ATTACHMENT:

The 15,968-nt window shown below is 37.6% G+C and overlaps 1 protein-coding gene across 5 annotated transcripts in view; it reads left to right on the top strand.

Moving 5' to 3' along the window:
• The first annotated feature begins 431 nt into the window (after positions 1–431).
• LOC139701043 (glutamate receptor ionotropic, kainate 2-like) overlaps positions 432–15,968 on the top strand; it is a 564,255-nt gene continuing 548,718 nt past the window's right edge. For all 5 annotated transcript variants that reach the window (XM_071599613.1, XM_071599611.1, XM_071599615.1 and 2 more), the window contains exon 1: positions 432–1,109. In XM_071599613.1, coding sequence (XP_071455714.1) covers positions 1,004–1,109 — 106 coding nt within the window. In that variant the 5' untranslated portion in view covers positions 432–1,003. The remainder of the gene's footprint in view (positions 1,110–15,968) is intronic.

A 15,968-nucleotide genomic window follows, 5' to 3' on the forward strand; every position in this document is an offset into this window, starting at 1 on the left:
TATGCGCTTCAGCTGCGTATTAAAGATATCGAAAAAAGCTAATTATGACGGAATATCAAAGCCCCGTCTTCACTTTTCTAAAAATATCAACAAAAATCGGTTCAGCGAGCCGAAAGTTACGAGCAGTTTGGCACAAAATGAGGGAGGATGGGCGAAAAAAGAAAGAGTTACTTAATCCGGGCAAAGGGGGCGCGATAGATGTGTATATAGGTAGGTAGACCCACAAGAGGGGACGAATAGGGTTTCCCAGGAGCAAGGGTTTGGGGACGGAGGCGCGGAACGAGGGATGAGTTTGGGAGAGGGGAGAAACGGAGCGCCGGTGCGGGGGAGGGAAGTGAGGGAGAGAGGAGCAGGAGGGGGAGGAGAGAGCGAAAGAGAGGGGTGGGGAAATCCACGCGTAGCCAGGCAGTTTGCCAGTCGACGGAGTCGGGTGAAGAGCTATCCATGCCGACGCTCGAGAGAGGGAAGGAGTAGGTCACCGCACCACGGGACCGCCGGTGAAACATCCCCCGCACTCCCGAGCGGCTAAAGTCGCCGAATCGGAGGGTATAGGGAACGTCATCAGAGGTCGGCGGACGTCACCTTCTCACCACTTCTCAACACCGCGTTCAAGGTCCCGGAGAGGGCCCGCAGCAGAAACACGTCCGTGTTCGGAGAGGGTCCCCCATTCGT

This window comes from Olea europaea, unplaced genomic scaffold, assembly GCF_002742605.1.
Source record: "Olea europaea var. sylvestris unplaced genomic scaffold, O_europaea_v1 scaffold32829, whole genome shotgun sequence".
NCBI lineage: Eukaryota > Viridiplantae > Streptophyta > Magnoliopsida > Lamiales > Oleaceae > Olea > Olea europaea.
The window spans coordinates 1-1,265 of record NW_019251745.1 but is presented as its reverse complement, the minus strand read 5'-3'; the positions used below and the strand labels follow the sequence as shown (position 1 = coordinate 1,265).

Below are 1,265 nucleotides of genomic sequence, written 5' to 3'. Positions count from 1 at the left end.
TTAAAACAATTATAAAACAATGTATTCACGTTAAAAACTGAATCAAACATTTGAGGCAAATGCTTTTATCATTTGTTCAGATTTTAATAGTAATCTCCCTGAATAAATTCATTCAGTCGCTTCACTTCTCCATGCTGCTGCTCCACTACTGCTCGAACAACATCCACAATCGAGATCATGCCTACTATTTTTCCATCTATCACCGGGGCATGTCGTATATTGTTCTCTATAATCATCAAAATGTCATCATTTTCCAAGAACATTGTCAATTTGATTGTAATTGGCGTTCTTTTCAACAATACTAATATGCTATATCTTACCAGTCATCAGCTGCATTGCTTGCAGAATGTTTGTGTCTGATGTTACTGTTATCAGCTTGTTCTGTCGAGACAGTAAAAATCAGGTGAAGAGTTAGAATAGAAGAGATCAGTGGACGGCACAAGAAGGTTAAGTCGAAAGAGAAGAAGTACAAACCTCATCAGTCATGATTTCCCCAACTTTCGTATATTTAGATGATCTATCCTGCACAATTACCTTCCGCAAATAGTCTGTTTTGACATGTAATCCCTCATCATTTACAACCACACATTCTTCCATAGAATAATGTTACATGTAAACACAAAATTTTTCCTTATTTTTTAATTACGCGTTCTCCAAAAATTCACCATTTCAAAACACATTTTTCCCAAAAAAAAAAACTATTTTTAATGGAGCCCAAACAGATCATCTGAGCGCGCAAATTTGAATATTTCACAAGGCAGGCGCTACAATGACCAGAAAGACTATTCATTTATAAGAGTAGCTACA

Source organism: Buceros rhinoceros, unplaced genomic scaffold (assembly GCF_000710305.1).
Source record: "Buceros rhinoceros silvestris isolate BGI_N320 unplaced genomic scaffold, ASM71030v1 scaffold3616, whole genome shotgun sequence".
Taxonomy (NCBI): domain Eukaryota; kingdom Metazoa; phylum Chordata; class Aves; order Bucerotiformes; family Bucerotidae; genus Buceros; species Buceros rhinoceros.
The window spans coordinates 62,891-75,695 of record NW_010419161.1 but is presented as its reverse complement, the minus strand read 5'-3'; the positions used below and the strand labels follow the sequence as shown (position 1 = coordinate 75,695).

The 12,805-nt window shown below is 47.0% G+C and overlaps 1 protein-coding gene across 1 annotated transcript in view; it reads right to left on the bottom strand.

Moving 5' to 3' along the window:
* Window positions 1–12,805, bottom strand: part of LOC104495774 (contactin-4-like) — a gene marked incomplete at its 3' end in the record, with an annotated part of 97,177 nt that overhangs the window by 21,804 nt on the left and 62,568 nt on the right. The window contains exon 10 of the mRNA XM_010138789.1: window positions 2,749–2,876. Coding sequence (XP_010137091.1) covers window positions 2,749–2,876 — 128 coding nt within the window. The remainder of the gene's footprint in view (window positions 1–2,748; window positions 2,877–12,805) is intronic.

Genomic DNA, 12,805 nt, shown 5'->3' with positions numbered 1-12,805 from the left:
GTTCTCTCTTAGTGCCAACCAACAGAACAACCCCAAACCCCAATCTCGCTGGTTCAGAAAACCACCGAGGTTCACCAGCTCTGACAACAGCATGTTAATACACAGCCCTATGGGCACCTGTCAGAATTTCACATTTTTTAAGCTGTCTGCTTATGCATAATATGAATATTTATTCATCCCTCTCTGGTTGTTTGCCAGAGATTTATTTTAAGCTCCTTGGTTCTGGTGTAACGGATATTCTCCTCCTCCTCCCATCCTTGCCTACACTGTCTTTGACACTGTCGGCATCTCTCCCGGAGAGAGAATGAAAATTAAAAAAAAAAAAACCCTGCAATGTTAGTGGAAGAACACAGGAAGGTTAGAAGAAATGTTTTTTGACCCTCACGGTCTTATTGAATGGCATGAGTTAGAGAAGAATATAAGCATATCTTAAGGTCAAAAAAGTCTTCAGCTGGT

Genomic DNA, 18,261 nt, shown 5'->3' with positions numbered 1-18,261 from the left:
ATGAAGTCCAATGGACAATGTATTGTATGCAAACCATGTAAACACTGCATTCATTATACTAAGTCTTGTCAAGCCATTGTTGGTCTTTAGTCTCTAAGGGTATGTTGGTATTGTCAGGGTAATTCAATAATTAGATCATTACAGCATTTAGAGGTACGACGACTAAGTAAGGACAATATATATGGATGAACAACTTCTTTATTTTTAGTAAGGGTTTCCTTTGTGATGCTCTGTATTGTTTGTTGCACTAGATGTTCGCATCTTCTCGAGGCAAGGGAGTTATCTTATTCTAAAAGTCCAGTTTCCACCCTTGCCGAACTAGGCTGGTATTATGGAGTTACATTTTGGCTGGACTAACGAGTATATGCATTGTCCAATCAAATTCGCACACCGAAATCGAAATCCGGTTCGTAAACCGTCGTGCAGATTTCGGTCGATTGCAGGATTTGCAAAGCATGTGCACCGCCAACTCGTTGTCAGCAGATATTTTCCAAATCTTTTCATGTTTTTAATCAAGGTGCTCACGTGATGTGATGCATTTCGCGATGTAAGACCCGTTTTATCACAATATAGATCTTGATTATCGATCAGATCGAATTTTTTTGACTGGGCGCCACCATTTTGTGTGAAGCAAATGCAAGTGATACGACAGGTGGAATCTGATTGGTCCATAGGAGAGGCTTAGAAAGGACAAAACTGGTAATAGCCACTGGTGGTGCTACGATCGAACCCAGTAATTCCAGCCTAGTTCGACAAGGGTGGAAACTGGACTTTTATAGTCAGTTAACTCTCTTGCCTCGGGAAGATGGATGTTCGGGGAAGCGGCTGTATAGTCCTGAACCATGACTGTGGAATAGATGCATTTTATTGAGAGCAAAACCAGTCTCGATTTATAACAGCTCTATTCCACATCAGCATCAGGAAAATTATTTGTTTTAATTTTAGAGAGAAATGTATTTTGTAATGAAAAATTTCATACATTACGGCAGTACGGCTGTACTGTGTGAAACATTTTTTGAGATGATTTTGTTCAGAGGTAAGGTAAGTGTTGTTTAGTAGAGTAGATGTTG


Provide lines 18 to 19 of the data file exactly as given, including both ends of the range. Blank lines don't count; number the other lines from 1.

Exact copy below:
Moving 5' to 3' along the window:
* Window positions 1–12,805, bottom strand: part of LOC104495774 (contactin-4-like) — a gene marked incomplete at its 3' end in the record, with an annotated part of 97,177 nt that overhangs the window by 21,804 nt on the left and 62,568 nt on the right. The window contains exon 10 of the mRNA XM_010138789.1: window positions 2,749–2,876. Coding sequence (XP_010137091.1) covers window positions 2,749–2,876 — 128 coding nt within the window. The remainder of the gene's footprint in view (window positions 1–2,748; window positions 2,877–12,805) is intronic.